It is a conversation that I must have everyday when discussing new overwork cases with prospective clients: How much work is too much so that a Court would consider their employer has breached the duty of care owed to them?
It is both a simple premise yet an entirely subjective concept and completely dependant upon the facts but: you can bring such claims.
There are no special control mechanisms applying to claims for psychiatric illness arising from stress and so such claims follow the ordinary principles of employers liability. Would be claimants need to show they have suffered an injury or a recognised psychiatric illness (e.g. depression) which was foreseeable and caused by their employer’s breach of the duty of care owed to them.
Once the foreseeability threshold for injury has been crossed, the fun really starts. Clients often tell me about all of the responsibilities they had. Teachers often tell me about pupil numbers and teaching hours and sales managers tell me about unrealistic targets but how do you compare the work of a neurosurgeon to that of a police officer to that of a part time cleaner? All maybe stressful roles but how much is too much?
One of the guiding principles in Lady Justice Hale’s now infamous Judgment in
Hatton v Sutherland is that the test is the same whatever the employment i.e. there are no occupations which should be regarded as intrinsically dangerous to mental health. Many of my former police officer clients used to find that extremely difficult to accept given their frequent exposure to trauma and risk of injury.
If you feel that you are suffering from work related stress, take our one-minute survey to see if you can make a claim against your employer.Take stress claim survey
One theme does however stand out from the reported cases; hours worked. A good rule of thumb is that if you had to work really hard between the hours of 9am – 5pm (or within standard contractual hours) it is going to be really difficult to convince a Court to award damages for an excessive workload even if that made you ill. Remember, to be successful, your illness needs to be caused, or materially contributed to, by your employers breach of duty. It is not enough to simply show you illness was caused by your employment. If however as a result of staff shortages you are having to work late into the evening and at weekends then we might be getting somewhere close.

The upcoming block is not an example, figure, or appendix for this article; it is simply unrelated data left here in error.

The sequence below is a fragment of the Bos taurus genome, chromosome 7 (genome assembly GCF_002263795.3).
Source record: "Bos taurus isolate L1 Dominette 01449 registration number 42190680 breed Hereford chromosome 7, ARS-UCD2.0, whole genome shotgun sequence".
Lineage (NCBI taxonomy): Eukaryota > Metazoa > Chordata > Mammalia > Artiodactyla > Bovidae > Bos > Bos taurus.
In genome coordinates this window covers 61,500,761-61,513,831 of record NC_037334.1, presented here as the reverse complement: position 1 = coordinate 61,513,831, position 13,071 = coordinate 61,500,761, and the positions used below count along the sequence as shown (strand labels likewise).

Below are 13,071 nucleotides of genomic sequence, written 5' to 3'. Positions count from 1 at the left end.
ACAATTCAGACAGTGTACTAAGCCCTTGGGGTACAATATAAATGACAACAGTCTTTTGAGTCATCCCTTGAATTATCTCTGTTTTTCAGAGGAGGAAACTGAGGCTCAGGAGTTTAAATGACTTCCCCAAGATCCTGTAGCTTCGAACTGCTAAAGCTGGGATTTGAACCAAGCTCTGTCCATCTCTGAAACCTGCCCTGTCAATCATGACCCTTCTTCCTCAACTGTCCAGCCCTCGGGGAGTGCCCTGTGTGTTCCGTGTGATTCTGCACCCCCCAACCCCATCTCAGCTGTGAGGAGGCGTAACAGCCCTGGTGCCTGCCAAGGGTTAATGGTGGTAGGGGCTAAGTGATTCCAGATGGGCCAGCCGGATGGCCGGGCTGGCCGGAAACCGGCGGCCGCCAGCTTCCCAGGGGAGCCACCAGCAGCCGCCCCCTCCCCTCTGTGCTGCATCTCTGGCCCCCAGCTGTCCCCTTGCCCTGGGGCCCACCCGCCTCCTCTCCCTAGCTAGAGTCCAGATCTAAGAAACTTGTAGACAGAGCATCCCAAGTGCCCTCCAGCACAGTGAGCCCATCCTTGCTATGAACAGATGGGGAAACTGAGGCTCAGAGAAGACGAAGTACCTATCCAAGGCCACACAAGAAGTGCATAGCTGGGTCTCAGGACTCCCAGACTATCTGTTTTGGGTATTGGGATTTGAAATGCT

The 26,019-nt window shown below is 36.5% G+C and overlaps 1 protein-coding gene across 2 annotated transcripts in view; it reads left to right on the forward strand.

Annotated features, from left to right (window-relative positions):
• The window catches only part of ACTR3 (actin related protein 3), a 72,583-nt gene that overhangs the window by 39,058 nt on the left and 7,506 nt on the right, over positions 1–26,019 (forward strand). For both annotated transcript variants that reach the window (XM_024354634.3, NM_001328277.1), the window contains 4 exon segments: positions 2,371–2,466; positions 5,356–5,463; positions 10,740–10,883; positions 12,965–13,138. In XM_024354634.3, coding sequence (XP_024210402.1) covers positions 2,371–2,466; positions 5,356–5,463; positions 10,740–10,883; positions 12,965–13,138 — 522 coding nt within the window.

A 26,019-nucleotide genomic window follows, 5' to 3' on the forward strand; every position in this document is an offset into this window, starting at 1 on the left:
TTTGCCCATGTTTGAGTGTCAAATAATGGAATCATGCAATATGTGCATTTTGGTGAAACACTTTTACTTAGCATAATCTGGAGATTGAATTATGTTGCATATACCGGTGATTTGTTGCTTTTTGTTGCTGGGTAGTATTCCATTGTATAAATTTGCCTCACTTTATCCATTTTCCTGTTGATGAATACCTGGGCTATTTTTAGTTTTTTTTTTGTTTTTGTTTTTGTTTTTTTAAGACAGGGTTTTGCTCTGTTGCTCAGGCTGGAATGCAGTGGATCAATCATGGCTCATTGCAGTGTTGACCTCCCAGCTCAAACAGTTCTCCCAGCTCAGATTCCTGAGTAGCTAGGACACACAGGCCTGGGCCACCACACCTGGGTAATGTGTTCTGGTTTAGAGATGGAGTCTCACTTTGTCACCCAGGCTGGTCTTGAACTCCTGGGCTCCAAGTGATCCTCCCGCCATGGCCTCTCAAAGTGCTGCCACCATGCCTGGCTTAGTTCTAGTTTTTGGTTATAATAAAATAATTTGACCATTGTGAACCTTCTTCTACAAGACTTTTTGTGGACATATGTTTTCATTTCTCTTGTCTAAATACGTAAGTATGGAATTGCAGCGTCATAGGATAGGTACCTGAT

I am not saying you cannot succeed with overwork cases in the absence of long hours, but other evidential markers will need to be in place to present such cases. Consider the following example:
Employee A becomes unwell due to stress of a heavy workload and is absent from work for 2 weeks. Upon their return to work, a referral to occupational health and a stress risk assessment identify parts of Employee A’s role which they find particularly stressful which could, with a suite of reasonable adjustments, easily reduce A’s stress. They are however not implemented and Employee A once again becomes unwell despite not working long hours.
Could such a claim succeed? In theory yes – whilst the ambit of argument available is beyond the scope of this article, in such circumstances it could be argued the employer breached its duty to A for not implementing the measures and/or adjustments which would have reduced A’s stress and preventing further illness.
Key tips for overwork cases:
- Try to preserve any evidence which shows the amount of hours you were working.
- Ensure your employer is aware of the effect your workload is having on your health (emails or grievances are the ideal way of doing this). Hopefully you will be given the support you need to reduce your stress but in the event that is not forthcoming and illness flows as a result, you will have stronger arguments to show that injury was foreseeable.
- Consider discussing your workload with your GP. GPs are often prepared to write to employers with their recommendations for reducing their patient’s stress levels. Failure to carefully consider and implement sensible adjustments could be considered a breach of duty.
Please note that these guides are for informational purposes only, and do not constitute legal advice. You can contact one of our expert consultant lawyers using the form below.
David is an occupational stress and psychiatric injury specialist.
David is one of the few specialists in the country whose practice is solely made up of work related stress claims. His expertise covers:
- Stress at work claims
- Bullying & harassment claims
- Violence at work claims
- Sexual harassment